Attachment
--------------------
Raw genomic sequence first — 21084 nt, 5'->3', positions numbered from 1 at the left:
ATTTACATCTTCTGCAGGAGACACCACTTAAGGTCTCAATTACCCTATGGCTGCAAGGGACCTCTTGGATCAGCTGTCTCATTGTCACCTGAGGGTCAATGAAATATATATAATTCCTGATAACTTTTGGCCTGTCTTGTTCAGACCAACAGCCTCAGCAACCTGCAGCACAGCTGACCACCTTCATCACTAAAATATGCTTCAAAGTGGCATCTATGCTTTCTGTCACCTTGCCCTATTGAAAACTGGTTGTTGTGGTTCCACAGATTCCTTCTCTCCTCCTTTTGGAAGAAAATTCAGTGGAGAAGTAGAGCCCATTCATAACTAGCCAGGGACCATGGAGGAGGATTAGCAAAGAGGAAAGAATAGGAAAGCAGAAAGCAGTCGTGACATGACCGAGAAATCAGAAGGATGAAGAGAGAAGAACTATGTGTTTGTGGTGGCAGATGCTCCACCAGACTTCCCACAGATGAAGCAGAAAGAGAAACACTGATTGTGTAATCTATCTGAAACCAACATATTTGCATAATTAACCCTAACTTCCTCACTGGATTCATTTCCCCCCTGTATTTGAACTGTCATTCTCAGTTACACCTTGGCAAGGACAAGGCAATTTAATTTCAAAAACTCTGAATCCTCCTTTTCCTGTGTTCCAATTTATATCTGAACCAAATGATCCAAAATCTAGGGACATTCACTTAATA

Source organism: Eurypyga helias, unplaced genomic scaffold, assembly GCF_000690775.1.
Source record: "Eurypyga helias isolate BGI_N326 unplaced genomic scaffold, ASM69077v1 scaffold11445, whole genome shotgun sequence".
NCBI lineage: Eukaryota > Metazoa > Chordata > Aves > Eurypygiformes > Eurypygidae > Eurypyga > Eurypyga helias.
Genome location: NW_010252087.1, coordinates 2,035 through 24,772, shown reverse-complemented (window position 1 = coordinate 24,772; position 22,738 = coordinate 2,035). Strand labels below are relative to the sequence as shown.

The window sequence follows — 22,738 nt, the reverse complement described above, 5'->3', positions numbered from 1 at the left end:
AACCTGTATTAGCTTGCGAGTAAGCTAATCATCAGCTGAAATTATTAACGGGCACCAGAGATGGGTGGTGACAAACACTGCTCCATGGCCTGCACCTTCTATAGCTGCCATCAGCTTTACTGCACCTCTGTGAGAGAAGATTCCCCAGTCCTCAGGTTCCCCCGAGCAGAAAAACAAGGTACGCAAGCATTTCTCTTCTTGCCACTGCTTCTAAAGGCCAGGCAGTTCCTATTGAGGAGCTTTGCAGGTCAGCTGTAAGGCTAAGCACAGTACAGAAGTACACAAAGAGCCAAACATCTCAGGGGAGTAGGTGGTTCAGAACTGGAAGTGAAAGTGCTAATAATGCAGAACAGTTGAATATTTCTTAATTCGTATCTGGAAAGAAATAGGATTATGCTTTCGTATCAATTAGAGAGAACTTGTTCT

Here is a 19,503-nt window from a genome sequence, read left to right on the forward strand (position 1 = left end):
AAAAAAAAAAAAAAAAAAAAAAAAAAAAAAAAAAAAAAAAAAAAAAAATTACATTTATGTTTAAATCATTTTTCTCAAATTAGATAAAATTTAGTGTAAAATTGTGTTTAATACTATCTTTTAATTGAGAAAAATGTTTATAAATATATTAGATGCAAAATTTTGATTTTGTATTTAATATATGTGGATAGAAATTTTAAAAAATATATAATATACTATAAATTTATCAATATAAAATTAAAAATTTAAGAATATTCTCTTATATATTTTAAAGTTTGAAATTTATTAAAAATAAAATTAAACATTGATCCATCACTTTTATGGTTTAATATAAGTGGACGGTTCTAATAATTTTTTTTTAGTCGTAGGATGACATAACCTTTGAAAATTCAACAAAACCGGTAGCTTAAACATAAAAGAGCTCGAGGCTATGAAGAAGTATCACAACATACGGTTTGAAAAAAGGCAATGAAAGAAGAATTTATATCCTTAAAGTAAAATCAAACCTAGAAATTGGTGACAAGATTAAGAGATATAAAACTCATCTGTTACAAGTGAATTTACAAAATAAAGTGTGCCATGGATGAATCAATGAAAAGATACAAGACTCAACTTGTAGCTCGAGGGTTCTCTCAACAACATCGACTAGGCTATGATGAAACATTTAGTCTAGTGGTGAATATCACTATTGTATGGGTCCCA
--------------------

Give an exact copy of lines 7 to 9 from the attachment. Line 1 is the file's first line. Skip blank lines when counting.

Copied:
The window sequence follows — 22,738 nt, the reverse complement described above, 5'->3', positions numbered from 1 at the left end:
AACCTGTATTAGCTTGCGAGTAAGCTAATCATCAGCTGAAATTATTAACGGGCACCAGAGATGGGTGGTGACAAACACTGCTCCATGGCCTGCACCTTCTATAGCTGCCATCAGCTTTACTGCACCTCTGTGAGAGAAGATTCCCCAGTCCTCAGGTTCCCCCGAGCAGAAAAACAAGGTACGCAAGCATTTCTCTTCTTGCCACTGCTTCTAAAGGCCAGGCAGTTCCTATTGAGGAGCTTTGCAGGTCAGCTGTAAGGCTAAGCACAGTACAGAAGTACACAAAGAGCCAAACATCTCAGGGGAGTAGGTGGTTCAGAACTGGAAGTGAAAGTGCTAATAATGCAGAACAGTTGAATATTTCTTAATTCGTATCTGGAAAGAAATAGGATTATGCTTTCGTATCAATTAGAGAGAACTTGTTCT

Here is a 19,503-nt window from a genome sequence, read left to right on the forward strand (position 1 = left end):